On the other hand, I think this guy probably had just a wee bit too much vodka when he came up with the regional divisions he's made. I mean, Utah and California together, seriously? New Mexico and Georgia? I don't think so. In addition, he's parceling out these regions to other countries seems a bit unrealistic. Given that he predicts Alaska to go back to Russia, I think it's more an ultra-nationalist "Boundless Russia" wet dream than anything based on intelligence reports.

Still, it's an interesting mental exercise to think how various political unions would reforge from a federal collapse. What sort of map would you envision in such a (maybe not so) hypothetical future?

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Shadow Wrought asked...

rk rk writes  |  more than 5 years ago

so, I answered. Once upon a time, I flirted with the idea of writing fiction. The most luck I had with a short story was a personal rejection letter from Gordon Van Gelder at The Magazine of Fantasy & Science Fiction (hey, I got it right, Fun Guy!).

So I can (somewhat) control the continued publication status of the story without deleting journals, I am linking to Laren Grey Steals The Stars instead of including the text here. This is more or less the same story I sent to F&SF nine years ago. The only change I made was a technical astronomical edit because those damned exoplanet researchers reduced the chances of a Terra-like planet in the original system I picked to almost nil. Obviously, they need their funding cut. :-)

Feel free to comment on the story. Constructive criticism is welcomed and you really can't be too harsh on it. I workshopped it with a bunch of serious SF writers, some of them now published, so I've probably heard worse. It's obvious it's not great, because if it were, I would've sold it!

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Screw it, I'm outta here

rk rk writes  |  more than 5 years ago

I had composed a reply to Bill Dog's journal entry on art. It was perhaps not the most original thing anyone ever has said about art, but apparently /. thought it was too unoriginal, because it wouldn't let me post it because the "repetition filter" thought it was too repetitive.

However, the repetition filter had no problem with my comment titled "this is repetition" with a body "this is repetition". Nice one, guys! Fuckin' A, who let the lab monkeys loose at Slashdot this last week? I tried to save the comment and post it here, but it got lost in the copy/paste buffer continuum somewhere. Basically, all I said is that IMO, art is creative things done for the love of it, although good art is subjective and a strict subset of art. I also said regarding the "Impeach Bush" ornament that if it were me, I would've said nothing and let it stay on the tree, unremarked... Streisand Effect, keep the idiot obscure, bla bla bla. Pretend it was marginally more eloquent than this journal and you've got the idea.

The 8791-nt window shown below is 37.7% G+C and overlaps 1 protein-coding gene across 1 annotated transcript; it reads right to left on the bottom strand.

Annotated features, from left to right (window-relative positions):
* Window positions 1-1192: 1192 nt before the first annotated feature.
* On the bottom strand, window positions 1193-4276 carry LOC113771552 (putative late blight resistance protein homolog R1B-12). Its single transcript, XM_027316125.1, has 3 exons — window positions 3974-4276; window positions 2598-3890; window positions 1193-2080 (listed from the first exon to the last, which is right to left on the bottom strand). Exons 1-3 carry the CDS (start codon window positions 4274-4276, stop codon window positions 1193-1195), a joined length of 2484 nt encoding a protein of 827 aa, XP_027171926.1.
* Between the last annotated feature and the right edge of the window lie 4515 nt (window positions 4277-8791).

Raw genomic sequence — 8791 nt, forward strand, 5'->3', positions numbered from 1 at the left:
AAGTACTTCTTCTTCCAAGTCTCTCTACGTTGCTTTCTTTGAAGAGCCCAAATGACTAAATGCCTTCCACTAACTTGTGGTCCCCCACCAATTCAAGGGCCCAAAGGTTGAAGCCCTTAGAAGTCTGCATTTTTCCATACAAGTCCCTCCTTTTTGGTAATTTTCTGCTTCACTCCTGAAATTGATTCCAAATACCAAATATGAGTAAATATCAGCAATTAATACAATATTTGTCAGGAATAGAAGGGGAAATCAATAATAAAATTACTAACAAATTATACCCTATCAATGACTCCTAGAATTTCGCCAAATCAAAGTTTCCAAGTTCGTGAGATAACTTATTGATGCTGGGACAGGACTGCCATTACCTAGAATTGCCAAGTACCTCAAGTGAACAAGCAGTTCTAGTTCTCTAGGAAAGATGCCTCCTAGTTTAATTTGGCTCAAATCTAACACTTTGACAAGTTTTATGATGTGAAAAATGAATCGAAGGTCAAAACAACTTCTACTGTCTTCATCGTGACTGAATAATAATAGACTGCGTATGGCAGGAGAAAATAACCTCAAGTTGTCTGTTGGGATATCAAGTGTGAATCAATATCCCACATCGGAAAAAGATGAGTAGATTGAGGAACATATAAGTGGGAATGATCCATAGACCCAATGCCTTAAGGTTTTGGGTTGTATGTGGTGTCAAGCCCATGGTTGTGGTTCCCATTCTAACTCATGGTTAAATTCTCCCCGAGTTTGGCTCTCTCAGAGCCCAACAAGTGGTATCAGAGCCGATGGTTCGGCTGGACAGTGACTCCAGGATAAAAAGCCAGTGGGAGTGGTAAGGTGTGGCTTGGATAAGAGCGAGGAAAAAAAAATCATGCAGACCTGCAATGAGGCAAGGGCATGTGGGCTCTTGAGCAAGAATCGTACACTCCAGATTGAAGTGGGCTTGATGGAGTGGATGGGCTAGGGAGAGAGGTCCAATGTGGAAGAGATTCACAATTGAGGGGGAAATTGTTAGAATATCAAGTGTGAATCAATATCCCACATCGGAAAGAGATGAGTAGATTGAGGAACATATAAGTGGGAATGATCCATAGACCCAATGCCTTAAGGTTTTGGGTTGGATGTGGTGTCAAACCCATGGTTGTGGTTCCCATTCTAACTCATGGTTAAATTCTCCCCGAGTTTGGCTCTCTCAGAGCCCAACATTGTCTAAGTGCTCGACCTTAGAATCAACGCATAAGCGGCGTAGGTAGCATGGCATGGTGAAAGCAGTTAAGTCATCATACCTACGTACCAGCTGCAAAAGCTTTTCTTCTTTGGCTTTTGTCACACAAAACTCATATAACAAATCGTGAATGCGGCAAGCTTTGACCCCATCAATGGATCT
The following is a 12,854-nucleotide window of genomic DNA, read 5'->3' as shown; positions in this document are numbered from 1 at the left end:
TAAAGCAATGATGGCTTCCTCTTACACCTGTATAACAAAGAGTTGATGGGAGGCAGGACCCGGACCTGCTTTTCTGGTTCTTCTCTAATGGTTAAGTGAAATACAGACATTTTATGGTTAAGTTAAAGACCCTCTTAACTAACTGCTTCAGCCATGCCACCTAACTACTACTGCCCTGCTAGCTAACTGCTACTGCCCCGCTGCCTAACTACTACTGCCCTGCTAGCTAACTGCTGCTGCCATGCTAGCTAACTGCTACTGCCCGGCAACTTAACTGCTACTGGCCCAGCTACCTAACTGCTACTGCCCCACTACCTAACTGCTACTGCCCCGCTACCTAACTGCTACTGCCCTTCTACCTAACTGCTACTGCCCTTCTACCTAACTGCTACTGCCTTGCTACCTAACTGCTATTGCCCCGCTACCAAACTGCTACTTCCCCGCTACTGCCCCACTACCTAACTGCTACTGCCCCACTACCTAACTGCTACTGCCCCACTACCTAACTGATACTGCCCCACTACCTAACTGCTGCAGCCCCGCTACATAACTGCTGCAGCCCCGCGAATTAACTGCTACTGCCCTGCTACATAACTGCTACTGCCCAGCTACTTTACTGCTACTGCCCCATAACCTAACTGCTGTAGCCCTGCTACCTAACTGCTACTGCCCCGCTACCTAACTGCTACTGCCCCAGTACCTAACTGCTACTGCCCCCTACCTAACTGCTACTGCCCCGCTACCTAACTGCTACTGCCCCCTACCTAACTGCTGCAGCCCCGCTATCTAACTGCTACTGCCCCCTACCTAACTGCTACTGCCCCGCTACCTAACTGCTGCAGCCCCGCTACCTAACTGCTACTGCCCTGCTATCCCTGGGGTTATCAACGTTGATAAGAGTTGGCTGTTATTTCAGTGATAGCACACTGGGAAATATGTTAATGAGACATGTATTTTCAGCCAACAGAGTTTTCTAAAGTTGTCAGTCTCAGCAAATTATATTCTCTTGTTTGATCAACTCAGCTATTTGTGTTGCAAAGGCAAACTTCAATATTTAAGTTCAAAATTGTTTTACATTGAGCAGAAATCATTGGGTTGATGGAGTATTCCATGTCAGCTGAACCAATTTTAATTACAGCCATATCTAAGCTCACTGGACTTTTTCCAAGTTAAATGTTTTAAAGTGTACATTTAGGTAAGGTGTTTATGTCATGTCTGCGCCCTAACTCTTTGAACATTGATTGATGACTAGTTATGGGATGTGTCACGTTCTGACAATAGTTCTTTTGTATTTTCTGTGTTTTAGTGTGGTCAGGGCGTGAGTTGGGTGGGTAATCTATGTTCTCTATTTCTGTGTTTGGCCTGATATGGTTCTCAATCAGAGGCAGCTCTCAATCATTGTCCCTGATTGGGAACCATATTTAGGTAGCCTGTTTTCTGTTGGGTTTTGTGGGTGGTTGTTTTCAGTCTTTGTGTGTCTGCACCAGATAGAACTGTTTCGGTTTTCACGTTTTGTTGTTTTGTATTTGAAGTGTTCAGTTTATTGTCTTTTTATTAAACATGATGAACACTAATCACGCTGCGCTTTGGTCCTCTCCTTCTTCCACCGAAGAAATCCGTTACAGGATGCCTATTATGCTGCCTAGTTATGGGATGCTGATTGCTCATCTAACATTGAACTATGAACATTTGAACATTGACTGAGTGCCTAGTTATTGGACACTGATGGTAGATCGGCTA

So, that's it. It's the last straw. When I get censored by a goddamned Javascript robot, the only thing left to do is surrender. My next journal post will be my last, and will have a link to my own self-hosted blog with an RSS feed and everything. If you care, you can catch me there. If you don't, that's cool too.

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Precious metals, again

rk rk writes  |  about 6 years ago

Full Disclosure: I currently only own about a $1,000 in precious metals. I post these because it's a study in the wacky economics we are experiencing. Even if precious metals triples in price, it's not going to cover a month of my expenses. I'm not a professional financial advisor, and I'm not responsible for decisions you make. My personal position on them is to hold, especially for physical possession. Your mileage may vary.

So, out of curiosity, I jump onto Kitco's site again to see what you can buy from them. If you want a gold bar for $295k or a silver bar for 9600, you're in luck. Otherwise, now there's nothing small. Not even the Olympic commemoratives.

And while gold is in decline, Kitco is now buying physical silver at almost 14.5% above spot, and gold at about a half percent above spot.

No premium for platinum. If you happened to buy any when it was $2,000 an ounce, you have my sympathies, plus a smack on the head and a "what is wrong with you?" Platinum really never had the attraction silver and gold have had as an investment, and platinum's primary industrial use is in automotive catalytic converters. Most people don't buy cars in times like these if they can help it. It's harder to work than gold or silver, and fewer people are familiar with it, so its not nearly as convertible as the others.

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I'm beginning to remember why...

rk rk writes  |  about 6 years ago

I left slashdot last time.

Edit: I originally titled this "I beginning to remember why..." which explains the repartee below between Steve and me.

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Precious metals; Redux

rk rk writes  |  about 6 years ago

In my journal I wrote a couple weeks ago about the prices versus availability of precious metals, particularly silver. It seems to be even worse now, if I can take Kitco's selling site to be any indication.

Your choices are either to buy a large scale bars (the cheapest of which is an $11,000 silver bar), requiring a substantial cash outlay if you're middle or working class, or you can buy the sub 1 oz coins (and the Olympic edition Gold Maple), all of which trade at a substantial premium above spot price. Kitco still seems to be only offering a buy premium on silver at the moment.